Bear as I am, the case is there for this bull mar­ket to charge on

The Daily Telegraph - - Business - tom steven­son Tom Steven­son is an in­vest­ment direc­tor at Fi­delity In­ter­na­tional. The views ex­pressed here are his own. He tweets at @tom­steven­son63

Per­haps the most un­help­ful of the psy­cho­log­i­cal flaws we are prone to as in­vestors is con­fir­ma­tion bias. Our de­sire to seek out in­for­ma­tion that re­in­forces our ex­ist­ing be­liefs and to re­ject any­thing that un­der­mines our prej­u­dices is pow­er­ful and dan­ger­ous. As War­ren Buf­fett said: “What the hu­man be­ing is best at do­ing is in­ter­pret­ing all new in­for­ma­tion so that their prior con­clu­sions re­main in­tact.”

We all do it, in all ar­eas of our lives. Cli­mate change, home­opa­thy, the stock mar­ket, Brexit – we all mis­take the de­sire to be right (the com­mend­able search for truth) with the de­sire to have been right, which is of­ten sim­ply the pride that comes be­fore a fall. We cling on to our be­liefs be­cause to en­ter­tain the op­pos­ing ar­gu­ment is cog­ni­tively pain­ful.

In­vestors are par­tic­u­larly vul­ner­a­ble to men­tal short­cuts. They are easy and re­quire lit­tle en­ergy. This is pretty much es­sen­tial in an ac­tiv­ity like in­vest­ment in which the amount of in­for­ma­tion that could be rel­e­vant to our de­ci­sions is in­fi­nite. We ob­vi­ously have to be se­lec­tive in the ideas we use; but we don’t have to, and shouldn’t, pri­ori­tise the data that sim­ply al­lows us to come to the con­clu­sions we want to reach.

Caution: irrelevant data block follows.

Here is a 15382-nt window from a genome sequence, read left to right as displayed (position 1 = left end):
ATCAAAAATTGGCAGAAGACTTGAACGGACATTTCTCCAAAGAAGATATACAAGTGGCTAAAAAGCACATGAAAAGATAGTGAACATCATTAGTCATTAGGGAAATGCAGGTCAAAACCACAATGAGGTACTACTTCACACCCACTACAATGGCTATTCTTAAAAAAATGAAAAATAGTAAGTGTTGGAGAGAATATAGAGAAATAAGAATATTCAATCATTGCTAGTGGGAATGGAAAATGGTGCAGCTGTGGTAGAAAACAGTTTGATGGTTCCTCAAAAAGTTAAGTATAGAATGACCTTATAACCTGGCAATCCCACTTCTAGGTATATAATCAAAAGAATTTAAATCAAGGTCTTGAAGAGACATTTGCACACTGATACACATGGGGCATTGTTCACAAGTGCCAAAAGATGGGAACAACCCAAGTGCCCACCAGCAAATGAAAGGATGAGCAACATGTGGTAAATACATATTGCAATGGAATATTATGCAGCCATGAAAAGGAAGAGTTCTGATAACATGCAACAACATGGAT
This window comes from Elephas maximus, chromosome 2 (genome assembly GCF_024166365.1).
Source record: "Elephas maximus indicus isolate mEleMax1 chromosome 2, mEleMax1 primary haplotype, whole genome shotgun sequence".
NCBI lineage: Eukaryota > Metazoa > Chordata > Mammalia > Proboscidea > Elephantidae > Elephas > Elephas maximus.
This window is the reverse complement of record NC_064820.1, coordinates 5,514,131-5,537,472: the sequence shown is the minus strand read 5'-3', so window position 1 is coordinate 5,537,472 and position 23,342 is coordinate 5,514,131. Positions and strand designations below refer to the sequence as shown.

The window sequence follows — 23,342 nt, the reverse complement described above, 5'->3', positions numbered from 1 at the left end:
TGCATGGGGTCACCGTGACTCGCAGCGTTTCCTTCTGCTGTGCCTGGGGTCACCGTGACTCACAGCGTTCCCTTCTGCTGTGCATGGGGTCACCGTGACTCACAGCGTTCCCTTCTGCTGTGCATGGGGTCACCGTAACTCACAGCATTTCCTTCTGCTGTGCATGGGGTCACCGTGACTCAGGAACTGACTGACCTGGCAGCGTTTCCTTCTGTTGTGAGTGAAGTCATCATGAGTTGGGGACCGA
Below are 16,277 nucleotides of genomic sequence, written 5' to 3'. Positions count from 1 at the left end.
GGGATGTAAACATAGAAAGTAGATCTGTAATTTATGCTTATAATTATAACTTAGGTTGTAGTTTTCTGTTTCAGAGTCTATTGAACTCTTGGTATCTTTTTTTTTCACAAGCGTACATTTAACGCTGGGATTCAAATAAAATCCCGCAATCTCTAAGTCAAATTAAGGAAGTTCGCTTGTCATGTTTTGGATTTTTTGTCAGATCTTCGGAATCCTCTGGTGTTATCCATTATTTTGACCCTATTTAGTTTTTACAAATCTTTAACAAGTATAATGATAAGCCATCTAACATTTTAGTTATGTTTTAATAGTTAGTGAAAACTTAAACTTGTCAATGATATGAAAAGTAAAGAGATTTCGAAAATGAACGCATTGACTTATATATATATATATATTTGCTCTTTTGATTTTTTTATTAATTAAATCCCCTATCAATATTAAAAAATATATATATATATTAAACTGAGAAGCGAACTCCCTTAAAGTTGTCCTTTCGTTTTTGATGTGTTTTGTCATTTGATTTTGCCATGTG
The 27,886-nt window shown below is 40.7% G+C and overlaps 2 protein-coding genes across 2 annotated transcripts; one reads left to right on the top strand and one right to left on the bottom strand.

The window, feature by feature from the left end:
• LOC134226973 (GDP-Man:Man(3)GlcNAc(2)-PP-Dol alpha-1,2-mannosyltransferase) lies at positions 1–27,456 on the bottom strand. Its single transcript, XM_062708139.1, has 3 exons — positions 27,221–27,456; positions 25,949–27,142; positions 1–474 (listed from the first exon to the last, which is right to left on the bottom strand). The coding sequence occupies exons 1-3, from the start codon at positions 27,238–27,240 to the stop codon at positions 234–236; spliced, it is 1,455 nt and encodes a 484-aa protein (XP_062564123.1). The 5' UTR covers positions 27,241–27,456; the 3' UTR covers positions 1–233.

If this were the ex­tent of con­fir­ma­tion bias’s cor­ro­sive in­flu­ence on our de­ci­sion-mak­ing it would be bad enough. But, in fact, our de­sire to stick to our prej­u­dices is even more pow­er­ful. Stud­ies have shown that pre­sent­ing counter fac­tual ev­i­dence to a per­son can ac­tu­ally re­in­force their be­liefs. They will emerge not only un­shaken by doubt but even more con­vinced by their ver­sion of re­al­ity and, in some cases, even more evan­gel­i­cal about con­vinc­ing oth­ers of their point of view.

As an in­vestor, one of the things I try to do is to read things that chal­lenge my world view. Even bet­ter is to try to make the case for some­thing I don’t re­ally be­lieve. So, hav­ing spent the past few months shoring up my men­tal de­fences against the on­go­ing bull mar­ket, I have this week gone out in search of rea­sons to be cheer­ful. My de­fault view is “glass half empty”; I’m look­ing for why it might ac­tu­ally be half full.

This is the con­text in which I read the most re­cent of Gold­man Sachs’s ex­cel­lent Top of Mind se­ries of re­ports. The lat­est has an interview with Steve Ein­horn, a for­mer head of re­search at Gold­man and now at New York ad­viser Omega. He thinks the equity bull mar­ket has months, if not years, still to run – per­fect fod­der for a re­luc­tant bull.

Ein­horn’s main as­ser­tion is that this eco­nomic cy­cle re­ally is dif­fer­ent. Hav­ing ex­panded for 101 months, the US eco­nomic up­swing is way longer than the 60 months av­er­age up­turn in the post-war era. It is the sec­ond­longest rally to date and could well end up be­ing the long­est. But long in the tooth does not mean past its sell-by.